Solved

IllegalStateException is raised when we attempt to forward the request.

Posted on 2013-01-25
5
238 Views
Last Modified: 2013-02-17
I was reading as follows

if the output is not buffered and/or if the
response is already committed by the forwarding resource, then a java.lang.
IllegalStateException is raised when we attempt to forward the request.


please advise.
Any links resources, sample code, ideas highly appreciated. Thanks in advance
0
Comment
Question by:gudii9
  • 3
  • 2
5 Comments
 
LVL 4

Expert Comment

by:tvedtem
ID: 38821534
The key to this error is the meaning of 'committed response'.

Once a response is committed, it is too late to forward it on.

An HTTP response looks a bit like this:

Status: HTTP/1.1 200 OK
Server:	Apache	
Cache-Control:	private, max-age=0, must-revalidate	
Content-Type:	text/html	
Date:	Sat, 26 Jan 2013 06:34:53 GMT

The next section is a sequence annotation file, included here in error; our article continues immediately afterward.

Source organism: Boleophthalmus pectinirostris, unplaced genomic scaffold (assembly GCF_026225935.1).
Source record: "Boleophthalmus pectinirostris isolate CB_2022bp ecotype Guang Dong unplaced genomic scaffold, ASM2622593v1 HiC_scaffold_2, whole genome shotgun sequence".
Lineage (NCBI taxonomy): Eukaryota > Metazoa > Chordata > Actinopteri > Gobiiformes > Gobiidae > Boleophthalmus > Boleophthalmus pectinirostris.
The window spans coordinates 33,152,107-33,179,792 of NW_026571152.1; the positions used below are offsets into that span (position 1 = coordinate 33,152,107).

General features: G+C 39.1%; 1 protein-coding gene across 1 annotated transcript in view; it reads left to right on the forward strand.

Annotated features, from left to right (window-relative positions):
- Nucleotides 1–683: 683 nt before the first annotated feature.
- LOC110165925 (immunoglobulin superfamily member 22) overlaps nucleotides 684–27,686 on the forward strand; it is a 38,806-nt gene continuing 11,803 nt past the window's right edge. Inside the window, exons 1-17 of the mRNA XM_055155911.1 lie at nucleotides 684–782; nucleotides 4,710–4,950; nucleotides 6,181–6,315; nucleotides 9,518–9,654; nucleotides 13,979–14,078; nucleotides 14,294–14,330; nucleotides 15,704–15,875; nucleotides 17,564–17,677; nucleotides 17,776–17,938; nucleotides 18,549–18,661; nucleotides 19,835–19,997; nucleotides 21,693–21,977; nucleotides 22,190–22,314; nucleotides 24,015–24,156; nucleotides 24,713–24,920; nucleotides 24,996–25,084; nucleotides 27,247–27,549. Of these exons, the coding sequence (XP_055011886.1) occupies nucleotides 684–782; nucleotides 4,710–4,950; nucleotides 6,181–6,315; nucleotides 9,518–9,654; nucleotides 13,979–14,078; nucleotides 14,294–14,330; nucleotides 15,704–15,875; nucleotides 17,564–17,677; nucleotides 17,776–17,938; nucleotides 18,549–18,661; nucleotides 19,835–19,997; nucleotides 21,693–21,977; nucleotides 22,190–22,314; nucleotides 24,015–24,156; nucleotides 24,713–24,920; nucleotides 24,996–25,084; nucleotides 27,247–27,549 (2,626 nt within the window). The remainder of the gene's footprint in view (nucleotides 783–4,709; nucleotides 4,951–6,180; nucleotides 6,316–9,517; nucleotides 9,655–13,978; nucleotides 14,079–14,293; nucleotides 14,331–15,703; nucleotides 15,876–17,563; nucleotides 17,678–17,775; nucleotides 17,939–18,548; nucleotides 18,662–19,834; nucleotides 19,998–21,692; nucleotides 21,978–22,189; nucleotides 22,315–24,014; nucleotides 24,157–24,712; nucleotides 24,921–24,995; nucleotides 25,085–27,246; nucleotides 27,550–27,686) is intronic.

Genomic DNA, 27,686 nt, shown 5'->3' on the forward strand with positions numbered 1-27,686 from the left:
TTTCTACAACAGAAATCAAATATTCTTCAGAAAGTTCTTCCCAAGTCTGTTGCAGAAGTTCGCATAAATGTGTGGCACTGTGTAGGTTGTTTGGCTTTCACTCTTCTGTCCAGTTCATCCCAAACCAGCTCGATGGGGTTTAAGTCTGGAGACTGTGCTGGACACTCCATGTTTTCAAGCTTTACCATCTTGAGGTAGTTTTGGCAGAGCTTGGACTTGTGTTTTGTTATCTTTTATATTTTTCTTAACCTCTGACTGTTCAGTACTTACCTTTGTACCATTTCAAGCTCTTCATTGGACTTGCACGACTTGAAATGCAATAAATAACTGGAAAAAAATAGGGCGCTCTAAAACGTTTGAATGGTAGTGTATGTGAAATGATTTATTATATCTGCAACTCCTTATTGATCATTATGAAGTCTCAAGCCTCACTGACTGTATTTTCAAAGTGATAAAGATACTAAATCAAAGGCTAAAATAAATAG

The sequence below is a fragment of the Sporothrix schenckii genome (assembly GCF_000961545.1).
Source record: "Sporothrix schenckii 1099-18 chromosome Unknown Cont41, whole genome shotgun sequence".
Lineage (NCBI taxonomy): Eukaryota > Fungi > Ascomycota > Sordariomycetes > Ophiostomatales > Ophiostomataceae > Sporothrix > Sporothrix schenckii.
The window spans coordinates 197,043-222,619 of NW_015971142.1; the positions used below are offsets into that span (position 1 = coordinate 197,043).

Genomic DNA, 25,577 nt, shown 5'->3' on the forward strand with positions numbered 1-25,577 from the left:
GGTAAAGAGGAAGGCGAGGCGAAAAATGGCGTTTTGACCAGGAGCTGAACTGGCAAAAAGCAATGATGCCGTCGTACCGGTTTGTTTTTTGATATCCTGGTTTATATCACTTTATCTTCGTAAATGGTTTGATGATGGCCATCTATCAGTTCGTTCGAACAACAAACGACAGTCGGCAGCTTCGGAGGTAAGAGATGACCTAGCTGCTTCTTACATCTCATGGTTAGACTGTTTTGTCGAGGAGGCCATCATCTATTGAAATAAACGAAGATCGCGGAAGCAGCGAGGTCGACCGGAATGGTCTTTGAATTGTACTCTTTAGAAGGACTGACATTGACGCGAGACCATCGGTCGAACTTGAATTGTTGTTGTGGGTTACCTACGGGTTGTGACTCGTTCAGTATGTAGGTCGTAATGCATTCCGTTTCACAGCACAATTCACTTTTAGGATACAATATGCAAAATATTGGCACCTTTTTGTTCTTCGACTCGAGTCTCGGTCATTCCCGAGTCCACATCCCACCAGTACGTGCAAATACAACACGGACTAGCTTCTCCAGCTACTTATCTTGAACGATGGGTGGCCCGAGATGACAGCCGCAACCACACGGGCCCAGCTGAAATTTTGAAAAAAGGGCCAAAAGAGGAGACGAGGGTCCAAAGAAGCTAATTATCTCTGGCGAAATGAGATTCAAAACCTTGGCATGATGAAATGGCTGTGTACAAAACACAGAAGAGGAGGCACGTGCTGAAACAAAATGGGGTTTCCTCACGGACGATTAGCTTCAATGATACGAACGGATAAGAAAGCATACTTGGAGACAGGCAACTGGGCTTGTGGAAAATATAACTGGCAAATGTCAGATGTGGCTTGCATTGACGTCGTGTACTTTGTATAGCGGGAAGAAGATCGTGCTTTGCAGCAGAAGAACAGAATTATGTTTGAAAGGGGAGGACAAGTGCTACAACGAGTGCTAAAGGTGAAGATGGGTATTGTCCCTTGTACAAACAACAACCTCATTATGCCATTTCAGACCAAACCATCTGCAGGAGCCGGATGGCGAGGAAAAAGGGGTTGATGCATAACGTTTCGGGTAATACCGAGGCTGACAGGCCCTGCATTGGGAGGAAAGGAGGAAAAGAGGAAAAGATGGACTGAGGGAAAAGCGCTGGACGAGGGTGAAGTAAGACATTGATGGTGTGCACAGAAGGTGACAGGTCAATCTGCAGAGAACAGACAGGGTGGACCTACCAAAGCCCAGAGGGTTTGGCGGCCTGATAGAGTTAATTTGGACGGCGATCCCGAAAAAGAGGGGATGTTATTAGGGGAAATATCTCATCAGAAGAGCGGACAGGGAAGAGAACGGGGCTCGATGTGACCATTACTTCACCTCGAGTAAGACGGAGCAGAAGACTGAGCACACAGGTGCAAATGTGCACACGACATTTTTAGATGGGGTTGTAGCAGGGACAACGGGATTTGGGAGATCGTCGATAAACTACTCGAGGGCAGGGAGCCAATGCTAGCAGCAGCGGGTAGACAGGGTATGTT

Expires:	Sat, 26 Jan 2013 06:34:53 GMT	
Access-Control-Allow-Origin:	*	
Content-Length:	141150	

<!DOCTYPE html PUBLIC "-//W3C//DTD XHTML+RDFa 1.0//EN" "http://www.w3.org/MarkUp/DTD/xhtml-rdfa-1.dtd">
<html...

Open in new window



That it, it's a series of headers followed by the content (HTML) of the page.

If you are buffering the response, you will be able to assemble the first chunk of the response (say, 8k) before it is written.  By 'written', I mean the bytes are starting to be sent to the client (you can imagine a very long HTML page, which you see appear on a browser gradually, a bit at a time).